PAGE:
1. Statement at May 2022 Board of Regents

    May 19, 2022

    (As prepared for delivery)

    Good afternoon and welcome to the May meeting of the Board of Regents.

    It is always good to be on the Dearborn campus. I want to thank Chancellor Domenico Grasso and his team for hosting us.

    I want to begin by saying a few words about the horrific shooting in Buffalo last weekend. Sadly, our country has become immune to gun violence. But unfortunately, I worry that we also are becoming complacent about racial hatred. Neither is acceptable. There is no place for hate or intolerance in our communities. This weekend’s tragedy was the worst disregard for fellow human beings.

    This is why we as a university community devote so much energy and resources to upholding inclusion, diversity and equity as institutional values. It is our way to demonstrate our belief in a just and supportive society where all are respected.

    We discussed this on Monday at a campuswide assembly updating how we are working to change our culture. This assembly was an excellent opportunity to hear about the importance of identifying and embracing core values that bind us as citizens of a leading university.

    The Culture Journey assembly also was the first public event for Laurie McCauley, our new provost and executive vice president for academic affairs, and I want to welcome her to the table today. We are excited to have her as part of our executive leadership team, and we all look forward to working with her.

    There is never a slow period for the Provost’s Office, but this is a particularly demanding time, with tenure decisions and promotions and preparing next year’s budget. Laurie, we are delighted you are with us.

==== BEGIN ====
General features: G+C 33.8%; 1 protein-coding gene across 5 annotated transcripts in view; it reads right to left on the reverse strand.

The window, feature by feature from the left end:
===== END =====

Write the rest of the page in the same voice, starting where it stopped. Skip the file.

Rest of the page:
Earlier this week, I had the great honor to join in a virtual discussion with Ukrainian President Volodymyr Zelenskyy.

    This was an hour-long conversation with the presidents of AAU universities, and President Zelenskyy was very gracious with his time. He is a brave and inspiring leader facing unbelievable challenges with courage and conviction.

    He spoke of the physical destruction of his country’s libraries, which is the destruction of knowledge. He told us of the damaging effects of disinformation campaigns. And he discussed the forced deportation of Ukrainian children to Russia, saying, “This is like losing your future.”

    It was a sobering and enlightening discussion. It served as a reminder about how critical it is for us as a university to engage globally and live our democratic values.

    I’m saving the best news of my remarks for last. This week, Money magazine ranked the University of Michigan as the No. 1 college in the country for value, as many of you know.

    This No. 1 ranking is only the second time a public university has placed at the top of the list.

    The magazine praised us for our affordability, high graduation rates, and the quality of a Michigan education. In addition, the editors singled out our financial aid programs, particularly our Go Blue Guarantee and our commitment to support any accepted student from Michigan with demonstrated need.

    This is a well-deserved honor. It is a powerful testament to so many in our community who are working together for our collective success. And it is excellent news for the students and families who are considering Michigan.